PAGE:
After all, it is a step-by-step how-to-get-it-done manual. That moves design thinking from the abstract to the concrete.

What LJ is doing will put more examples, even if they are limited to space design, in front of large numbers of librarians. It also gets librarians connected to the term “design thinking”.

From there, it may be possible to make the leap from “design thinking contributes to better library space owing to its human-centered philosophy” to “we apply design thinking to improve library service as many touchpoints”.

Perhaps “tipping point” is too strong a term for what is happening with design thinking right now in librarianship. What is happening might be more accurately described as “growing interest”. I’ll be watching for more growth.

IDEO Shares Design Thinking Toolkit for Libraries

After it’s groundbreaking work in bringing design thinking to the field of education, what was next for IDEO? Libraries!

While librarians across the different spheres of the profession have paid more attention to user experience, the virtues of design thinking as a method for identifying and then developing appropriate solutions for challenging problems is rarely discussed in the library literature. One exception – my 2008 article on design thinking that appeared in American Libraries. The new Design Thinking for Libraries: A Toolkit for Patron-Centered Design could change how librarians respond to design thinking as a method they can use to improve their libraries.

What may have been off-putting in the past about design thinking from the librarian perspective is the possible association with business. It was perhaps perceived as a business driven process. Librarians and business don’t always mix well. You know…libraries are not businesses and shouldn’t be run like they are…resisting the corporatization of libraries. Whatever your position on that observation, let’s agree that business can offer some potentially good ideas that librarians may want to adopt. While its true that many of the examples of what IDEO can do with design thinking have a business orientation to them (such as the shopping cart project), what IDEO is offering is unrelated to business. It’s about design. The Toolkit makes clear that what really matters is the value of design in developing thoughtful solutions regardless of the environment in which it is applied.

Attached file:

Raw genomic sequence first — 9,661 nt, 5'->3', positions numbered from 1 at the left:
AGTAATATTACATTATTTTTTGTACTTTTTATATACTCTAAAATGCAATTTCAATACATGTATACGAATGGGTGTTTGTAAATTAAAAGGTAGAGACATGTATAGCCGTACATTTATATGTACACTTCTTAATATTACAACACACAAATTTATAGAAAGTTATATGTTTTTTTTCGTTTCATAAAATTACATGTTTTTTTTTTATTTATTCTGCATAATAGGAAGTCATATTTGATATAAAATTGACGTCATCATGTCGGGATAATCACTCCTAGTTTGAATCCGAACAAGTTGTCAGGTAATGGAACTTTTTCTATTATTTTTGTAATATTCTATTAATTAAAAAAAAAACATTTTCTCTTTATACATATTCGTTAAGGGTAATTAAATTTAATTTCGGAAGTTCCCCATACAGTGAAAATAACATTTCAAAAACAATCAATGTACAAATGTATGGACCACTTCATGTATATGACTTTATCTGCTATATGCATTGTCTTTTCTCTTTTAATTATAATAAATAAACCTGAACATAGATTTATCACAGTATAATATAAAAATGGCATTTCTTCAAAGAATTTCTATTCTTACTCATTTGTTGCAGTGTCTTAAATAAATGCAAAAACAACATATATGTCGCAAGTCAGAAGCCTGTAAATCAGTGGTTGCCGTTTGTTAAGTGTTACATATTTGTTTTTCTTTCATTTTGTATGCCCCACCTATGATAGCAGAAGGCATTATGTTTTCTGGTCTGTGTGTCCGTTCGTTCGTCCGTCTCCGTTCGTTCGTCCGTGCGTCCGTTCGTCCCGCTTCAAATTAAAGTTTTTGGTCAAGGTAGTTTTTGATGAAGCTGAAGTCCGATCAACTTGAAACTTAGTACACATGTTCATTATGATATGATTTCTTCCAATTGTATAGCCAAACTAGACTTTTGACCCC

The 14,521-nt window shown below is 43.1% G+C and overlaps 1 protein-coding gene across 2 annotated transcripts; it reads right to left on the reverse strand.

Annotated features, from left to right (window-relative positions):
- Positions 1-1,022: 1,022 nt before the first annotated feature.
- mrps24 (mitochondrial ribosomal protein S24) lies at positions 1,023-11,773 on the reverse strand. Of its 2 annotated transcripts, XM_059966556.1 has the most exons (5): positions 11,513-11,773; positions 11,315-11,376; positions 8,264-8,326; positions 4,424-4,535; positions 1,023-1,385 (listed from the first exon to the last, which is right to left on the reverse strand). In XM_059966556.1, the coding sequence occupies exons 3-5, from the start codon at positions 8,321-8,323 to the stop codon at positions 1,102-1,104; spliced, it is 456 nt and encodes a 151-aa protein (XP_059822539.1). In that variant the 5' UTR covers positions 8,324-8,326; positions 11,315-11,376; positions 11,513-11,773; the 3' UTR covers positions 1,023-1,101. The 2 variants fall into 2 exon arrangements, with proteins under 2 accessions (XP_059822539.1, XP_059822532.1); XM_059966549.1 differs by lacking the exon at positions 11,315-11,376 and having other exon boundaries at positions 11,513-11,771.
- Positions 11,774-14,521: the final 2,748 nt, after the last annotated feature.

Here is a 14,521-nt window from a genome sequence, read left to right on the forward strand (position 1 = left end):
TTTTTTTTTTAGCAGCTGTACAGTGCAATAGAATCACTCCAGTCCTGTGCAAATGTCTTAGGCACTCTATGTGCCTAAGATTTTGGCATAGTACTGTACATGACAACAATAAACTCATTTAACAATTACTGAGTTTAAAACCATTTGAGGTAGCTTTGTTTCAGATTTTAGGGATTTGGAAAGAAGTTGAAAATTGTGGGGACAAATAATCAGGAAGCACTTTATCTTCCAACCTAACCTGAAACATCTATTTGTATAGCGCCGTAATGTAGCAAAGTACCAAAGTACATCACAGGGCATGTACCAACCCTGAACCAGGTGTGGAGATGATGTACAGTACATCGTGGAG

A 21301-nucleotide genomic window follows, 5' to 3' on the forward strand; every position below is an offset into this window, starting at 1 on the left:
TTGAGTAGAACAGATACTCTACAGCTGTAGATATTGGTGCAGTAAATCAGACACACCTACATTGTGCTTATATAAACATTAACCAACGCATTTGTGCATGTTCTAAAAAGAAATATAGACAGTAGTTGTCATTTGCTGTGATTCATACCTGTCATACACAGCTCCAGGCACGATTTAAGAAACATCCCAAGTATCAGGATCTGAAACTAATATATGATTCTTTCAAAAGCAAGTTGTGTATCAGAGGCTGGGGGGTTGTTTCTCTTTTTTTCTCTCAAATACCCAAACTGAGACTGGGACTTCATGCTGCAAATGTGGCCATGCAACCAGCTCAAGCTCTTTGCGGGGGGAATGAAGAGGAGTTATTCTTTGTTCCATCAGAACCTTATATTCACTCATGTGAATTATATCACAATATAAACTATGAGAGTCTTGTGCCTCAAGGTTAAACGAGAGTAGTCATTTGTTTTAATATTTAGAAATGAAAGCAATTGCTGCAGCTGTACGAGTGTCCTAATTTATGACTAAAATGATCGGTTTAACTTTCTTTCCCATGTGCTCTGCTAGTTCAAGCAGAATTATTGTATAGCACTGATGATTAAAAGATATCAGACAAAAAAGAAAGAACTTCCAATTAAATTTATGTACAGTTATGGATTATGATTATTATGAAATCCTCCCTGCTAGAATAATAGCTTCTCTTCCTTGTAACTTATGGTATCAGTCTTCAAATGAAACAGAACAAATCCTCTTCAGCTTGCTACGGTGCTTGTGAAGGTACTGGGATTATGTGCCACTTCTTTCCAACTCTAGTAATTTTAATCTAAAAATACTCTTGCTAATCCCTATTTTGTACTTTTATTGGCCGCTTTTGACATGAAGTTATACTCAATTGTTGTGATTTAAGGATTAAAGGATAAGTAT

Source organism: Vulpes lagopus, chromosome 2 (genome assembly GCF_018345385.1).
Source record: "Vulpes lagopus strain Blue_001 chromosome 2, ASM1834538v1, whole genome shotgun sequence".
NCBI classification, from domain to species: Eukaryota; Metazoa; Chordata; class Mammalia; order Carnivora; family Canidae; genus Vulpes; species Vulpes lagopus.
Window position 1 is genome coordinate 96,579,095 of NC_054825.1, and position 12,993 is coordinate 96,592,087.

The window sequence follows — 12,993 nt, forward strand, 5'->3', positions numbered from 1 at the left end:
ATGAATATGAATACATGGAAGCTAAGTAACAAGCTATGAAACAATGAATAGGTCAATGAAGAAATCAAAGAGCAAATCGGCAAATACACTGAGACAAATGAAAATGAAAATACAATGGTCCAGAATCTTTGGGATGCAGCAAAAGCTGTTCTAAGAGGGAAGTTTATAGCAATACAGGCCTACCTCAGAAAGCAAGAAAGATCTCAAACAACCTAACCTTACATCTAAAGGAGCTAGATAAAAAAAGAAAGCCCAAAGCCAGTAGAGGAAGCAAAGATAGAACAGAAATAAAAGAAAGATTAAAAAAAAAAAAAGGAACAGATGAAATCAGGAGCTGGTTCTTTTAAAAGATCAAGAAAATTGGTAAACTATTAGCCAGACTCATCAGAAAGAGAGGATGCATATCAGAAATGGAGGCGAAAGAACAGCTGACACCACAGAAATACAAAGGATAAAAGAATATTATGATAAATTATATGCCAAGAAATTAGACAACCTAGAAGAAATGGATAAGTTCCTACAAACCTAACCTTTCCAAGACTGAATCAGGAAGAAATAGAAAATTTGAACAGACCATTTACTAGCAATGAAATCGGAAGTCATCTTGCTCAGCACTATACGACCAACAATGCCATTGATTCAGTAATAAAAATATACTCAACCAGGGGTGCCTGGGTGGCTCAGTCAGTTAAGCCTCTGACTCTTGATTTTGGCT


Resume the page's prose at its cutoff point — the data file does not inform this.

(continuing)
There are three components to the toolkit.

The first document is the core component that goes into depth about what design thinking is and provides details on each phase of a design thinking process. What’s presented here is slightly different than the key areas of design thinking one discovers in the video that covers the shopping cart project (empathize; information sharing; deep dive; prototype; evaluation). Rather, it is based on Tim Brown’s classic article on design thinking that appeared in Harvard Business Review. That breaks design thinking down into three components: inspiration; ideation; iteration.

For those new to design thinking this will be of little consequence. Over the course of the toolkit, the reader is introduced to all these component parts in one way or another. What’s great about the toolkit is the level of detail it provides on how to conduct the different parts of the design thinking process. Whether it’s a brainstorm session or creating prototypes, there’s practically a step-by-step approach to getting it done.

The second document is an activities workbook. This is chock full of resources that would be helpful to support a design thinking project. It’s got worksheets for everything from icebreakers to creating prototypes to obtaining evaluation feedback. I wish I had this workbook the first time I tried a staff retreat based on design thinking practices.

The third document is a “quick guide” for those constrained by time (who among us isn’t these days). It’s a condensed version of the full blown toolkit. This might be useful for introducing colleagues to the ideas behind design thinking, but to really get a design thinking project underway, it will require a more serious investment of time – using the toolkit and activities workbook.

No doubt, with the growing popularity of ethnographic studies in academic libraries, some of the toolkit content will be familiar to librarians, but this new IDEO toolkit will really enable librarians who want to establish design challenges for themselves and their patrons to finally make great use of the design thinking process. While it may take some time for design thinking to enter into the mainstream of librarians’ conversation, I think this guide will play a significant role in bringing more attention to the benefits of the design approach. I don’t doubt that come a year a two from now, librarian conferences will be featuring more than a few presentations on design challenge projects.